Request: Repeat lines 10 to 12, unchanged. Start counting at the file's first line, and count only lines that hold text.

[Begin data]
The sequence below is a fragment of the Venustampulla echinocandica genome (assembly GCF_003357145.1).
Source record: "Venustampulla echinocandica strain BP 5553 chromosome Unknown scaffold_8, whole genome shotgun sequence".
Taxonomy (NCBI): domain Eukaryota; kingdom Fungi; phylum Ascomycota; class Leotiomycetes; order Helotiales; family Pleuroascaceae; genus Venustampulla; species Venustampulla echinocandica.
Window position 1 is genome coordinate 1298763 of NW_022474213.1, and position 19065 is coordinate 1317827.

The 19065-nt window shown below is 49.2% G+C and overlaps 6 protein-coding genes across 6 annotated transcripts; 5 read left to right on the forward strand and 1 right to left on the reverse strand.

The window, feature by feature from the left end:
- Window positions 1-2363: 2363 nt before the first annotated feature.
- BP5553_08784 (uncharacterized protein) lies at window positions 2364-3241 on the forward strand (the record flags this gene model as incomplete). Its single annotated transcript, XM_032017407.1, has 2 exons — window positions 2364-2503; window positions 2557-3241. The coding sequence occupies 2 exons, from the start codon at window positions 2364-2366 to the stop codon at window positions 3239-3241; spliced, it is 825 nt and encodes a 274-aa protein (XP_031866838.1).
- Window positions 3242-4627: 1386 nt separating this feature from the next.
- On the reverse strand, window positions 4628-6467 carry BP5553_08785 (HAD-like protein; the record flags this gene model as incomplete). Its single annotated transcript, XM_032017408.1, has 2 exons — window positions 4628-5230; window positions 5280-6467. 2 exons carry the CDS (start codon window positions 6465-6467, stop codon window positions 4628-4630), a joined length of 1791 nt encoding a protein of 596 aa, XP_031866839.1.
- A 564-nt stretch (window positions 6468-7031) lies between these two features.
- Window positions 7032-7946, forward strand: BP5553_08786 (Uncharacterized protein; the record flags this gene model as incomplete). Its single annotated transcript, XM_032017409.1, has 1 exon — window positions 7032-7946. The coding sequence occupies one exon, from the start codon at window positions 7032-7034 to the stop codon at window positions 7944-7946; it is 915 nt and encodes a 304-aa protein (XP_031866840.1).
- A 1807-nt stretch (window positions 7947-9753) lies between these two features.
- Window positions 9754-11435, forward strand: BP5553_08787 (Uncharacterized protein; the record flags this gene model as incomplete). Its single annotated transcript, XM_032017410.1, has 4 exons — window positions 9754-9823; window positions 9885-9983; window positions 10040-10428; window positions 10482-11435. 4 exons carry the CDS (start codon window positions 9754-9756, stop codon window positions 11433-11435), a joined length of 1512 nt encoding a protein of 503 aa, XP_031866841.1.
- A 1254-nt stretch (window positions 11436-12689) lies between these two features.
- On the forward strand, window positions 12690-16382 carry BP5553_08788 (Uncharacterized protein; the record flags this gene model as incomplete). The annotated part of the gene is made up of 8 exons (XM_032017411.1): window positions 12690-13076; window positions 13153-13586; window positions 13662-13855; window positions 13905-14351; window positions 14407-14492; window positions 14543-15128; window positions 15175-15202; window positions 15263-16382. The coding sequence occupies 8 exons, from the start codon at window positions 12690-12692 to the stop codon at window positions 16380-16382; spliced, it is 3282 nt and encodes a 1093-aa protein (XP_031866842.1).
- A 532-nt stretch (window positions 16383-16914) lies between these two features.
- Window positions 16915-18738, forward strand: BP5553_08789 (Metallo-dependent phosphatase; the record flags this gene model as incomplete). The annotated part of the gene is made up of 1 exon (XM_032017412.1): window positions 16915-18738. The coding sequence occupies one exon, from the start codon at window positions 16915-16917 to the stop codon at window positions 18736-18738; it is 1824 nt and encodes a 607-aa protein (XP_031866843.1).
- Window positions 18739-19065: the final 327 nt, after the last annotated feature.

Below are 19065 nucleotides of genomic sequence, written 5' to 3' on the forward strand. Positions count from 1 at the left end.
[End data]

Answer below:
- On the reverse strand, window positions 4628-6467 carry BP5553_08785 (HAD-like protein; the record flags this gene model as incomplete). Its single annotated transcript, XM_032017408.1, has 2 exons — window positions 4628-5230; window positions 5280-6467. 2 exons carry the CDS (start codon window positions 6465-6467, stop codon window positions 4628-4630), a joined length of 1791 nt encoding a protein of 596 aa, XP_031866839.1.
- A 564-nt stretch (window positions 6468-7031) lies between these two features.
- Window positions 7032-7946, forward strand: BP5553_08786 (Uncharacterized protein; the record flags this gene model as incomplete). Its single annotated transcript, XM_032017409.1, has 1 exon — window positions 7032-7946. The coding sequence occupies one exon, from the start codon at window positions 7032-7034 to the stop codon at window positions 7944-7946; it is 915 nt and encodes a 304-aa protein (XP_031866840.1).